easyJet Culture FAQ

Read what easyJet employees think about their company culture and make sure it is the right fit for you.

easyJet has a culture and values rating of 4.1.

All answers shown come directly from easyJet Reviews and are not edited or altered.

What is the hiring process like at easyJet?

2 English reviews out of 2

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11 February 2020

Pros

- Onboarding process was easy and simple - Great benefits - Great brand - Innovative company - People love working for easyJet - Working in easyJet holidays feels like a startup but connected to one of the best airline brands

Cons

- Not enough office space (not a proper con, and the new office is on its way) - Some processes can slow things down a bit

Onboarding process was easy and simple

11 February 2020

Reviewed by: Senior Campaign Manager in Luton, East of England, England, England (Current Employee)

5 January 2019

Pros

Size of company means lots of positions and opportunities for progression. Slightly above industry average pay. A few very passionate and lovely people here and there at all levels (albeit not enough). Ex-EZY crew might just be some of the most resilient and hard working in the world.

Cons

Sole priority is shareholder dividends creating toxic profit-centric culture that sends a torrent of bullying and bureaucracy downwards. End result passengers are treated like cattle and only dysfunctional individuals who love drama tend to stay on. Decent crew face a bewildering network of obstacles if they attempt to do a good job. The few good people they have literally hold up the company like the Greek God Atlas used to hold up the earth. When you attempt to report a safety issue at LGW you are treated like the sole cause of the problem and are then placed under microscopic scrutiny and fired for the most trivial breach of the labyrinthine network of rules. A cynic might speculate the rules are made complex to facilitate this process. At some points I considered going directly to the Civil Aviation Authority with my concerns but the realisation that I would probably end up in court defeated my resolve to do the right thing. To give an example of managements incompetence: There was an ongoing issue with batteries in the hand held sales terminals going flat due to age. Three years went by and this wasn’t resolved. A phone call to the manufacturer revealed that I could have, personally, with my own credit card, sorted out half the aircraft at my base in about 7 days. Yet, the company would rather convene committees and sub-committees to scratch their heads, draft reports, find blame and create bureaucratic quick sand everywhere than actually just buy some new damn batteries. One time they had crew bringing toilet rolls from home because a dispute with a supplier was leaving their aircraft with no toilet paper and cabin crew were sick of the unhygienic conditions it created and the generally {censored} working environment. There is a book by economics professor David Graeber (title of which I cannot say, google it) that explains the flaws of companies like easyJet perfectly and would have helped me avoid this hell on earth company if I’d have read it earlier.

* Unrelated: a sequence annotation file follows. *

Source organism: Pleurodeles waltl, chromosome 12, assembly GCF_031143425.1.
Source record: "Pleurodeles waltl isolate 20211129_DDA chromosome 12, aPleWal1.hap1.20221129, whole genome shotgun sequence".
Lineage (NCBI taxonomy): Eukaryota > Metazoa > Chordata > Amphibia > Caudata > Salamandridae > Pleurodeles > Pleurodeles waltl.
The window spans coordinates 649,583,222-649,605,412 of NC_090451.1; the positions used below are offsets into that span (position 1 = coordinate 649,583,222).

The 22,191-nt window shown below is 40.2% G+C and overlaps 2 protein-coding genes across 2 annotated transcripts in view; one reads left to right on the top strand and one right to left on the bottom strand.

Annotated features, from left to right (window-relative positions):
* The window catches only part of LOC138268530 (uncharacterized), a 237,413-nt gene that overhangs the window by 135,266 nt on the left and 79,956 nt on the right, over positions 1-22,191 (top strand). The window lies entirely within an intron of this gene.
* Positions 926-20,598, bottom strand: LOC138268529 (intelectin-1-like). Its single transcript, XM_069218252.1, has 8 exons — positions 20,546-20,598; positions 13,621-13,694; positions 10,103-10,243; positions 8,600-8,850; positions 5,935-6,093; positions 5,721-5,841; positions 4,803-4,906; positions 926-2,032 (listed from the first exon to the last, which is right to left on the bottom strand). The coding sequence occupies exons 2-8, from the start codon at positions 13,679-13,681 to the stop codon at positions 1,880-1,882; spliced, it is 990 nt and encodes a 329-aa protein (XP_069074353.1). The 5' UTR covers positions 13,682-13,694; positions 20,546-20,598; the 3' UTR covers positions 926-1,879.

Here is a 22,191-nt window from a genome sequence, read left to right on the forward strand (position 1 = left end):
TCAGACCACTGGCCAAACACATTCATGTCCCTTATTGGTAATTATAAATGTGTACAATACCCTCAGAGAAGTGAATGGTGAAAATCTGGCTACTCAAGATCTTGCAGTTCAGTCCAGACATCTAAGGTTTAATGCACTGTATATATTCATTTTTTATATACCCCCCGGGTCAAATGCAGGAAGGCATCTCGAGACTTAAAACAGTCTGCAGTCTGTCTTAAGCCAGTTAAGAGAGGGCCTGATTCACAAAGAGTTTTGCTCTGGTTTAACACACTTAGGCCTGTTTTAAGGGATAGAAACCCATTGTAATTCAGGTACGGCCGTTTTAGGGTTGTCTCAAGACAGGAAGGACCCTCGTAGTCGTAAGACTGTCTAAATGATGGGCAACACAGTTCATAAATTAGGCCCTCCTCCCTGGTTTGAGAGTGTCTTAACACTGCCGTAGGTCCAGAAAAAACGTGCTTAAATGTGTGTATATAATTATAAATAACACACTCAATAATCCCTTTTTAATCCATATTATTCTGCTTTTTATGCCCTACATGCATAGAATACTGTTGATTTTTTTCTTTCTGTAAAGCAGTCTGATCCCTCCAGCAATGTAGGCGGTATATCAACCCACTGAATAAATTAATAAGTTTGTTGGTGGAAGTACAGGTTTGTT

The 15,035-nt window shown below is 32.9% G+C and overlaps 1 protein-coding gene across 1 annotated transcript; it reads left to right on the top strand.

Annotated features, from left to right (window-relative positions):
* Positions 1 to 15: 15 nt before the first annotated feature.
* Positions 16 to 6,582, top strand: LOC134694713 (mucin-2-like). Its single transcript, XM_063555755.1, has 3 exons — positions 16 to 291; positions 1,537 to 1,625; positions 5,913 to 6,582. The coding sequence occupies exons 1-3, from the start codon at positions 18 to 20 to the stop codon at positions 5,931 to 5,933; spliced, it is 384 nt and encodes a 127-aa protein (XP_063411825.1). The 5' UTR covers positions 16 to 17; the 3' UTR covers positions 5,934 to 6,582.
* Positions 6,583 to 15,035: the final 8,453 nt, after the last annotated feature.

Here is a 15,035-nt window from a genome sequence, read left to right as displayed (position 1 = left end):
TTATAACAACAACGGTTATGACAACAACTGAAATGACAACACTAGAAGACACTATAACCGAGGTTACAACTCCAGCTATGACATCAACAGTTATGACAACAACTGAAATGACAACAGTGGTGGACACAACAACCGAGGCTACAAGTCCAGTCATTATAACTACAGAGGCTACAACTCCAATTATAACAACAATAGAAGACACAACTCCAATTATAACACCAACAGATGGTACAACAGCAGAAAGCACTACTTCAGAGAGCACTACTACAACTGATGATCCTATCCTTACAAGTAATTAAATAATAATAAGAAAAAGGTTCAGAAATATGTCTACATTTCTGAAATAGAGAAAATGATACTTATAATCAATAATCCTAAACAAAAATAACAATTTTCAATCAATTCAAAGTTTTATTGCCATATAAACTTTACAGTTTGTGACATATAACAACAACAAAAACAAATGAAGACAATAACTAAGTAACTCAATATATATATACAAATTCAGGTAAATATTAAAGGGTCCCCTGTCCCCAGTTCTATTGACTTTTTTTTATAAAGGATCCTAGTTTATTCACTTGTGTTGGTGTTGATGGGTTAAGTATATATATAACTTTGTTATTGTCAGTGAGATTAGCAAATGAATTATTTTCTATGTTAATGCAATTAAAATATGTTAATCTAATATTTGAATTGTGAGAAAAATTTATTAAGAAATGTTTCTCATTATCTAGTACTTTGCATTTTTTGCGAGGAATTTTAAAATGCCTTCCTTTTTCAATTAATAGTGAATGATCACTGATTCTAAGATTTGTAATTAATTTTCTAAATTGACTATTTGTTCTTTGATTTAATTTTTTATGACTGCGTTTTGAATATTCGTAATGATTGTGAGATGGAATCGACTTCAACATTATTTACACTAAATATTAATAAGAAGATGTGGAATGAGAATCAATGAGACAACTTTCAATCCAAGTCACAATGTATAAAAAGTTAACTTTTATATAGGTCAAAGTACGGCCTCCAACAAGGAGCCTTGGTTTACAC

Advice to Management

The fact that you had to fire a load of people because of an Orgy on a bus at a company rewards event is somewhat telling. The only people capable of giving you the advice you need are the ones you hold in the highest contempt because your egos simply prevent you from interpreting reality in a helpful way. We could literally engrave a list of the company problems on the tip of a Tungsten artillery shell, load it into a cannon, fire it up your noses and you still wouldn’t take notice. Senior captain once told me the only practical solution would be a company wide purge of 90% of all managers.

A cynic might speculate the rules are made complex to facilitate this process.

5 January 2019

Reviewed by: Cabin Crew in Gatwick, England, England (Former Employee)

2 English reviews out of 2

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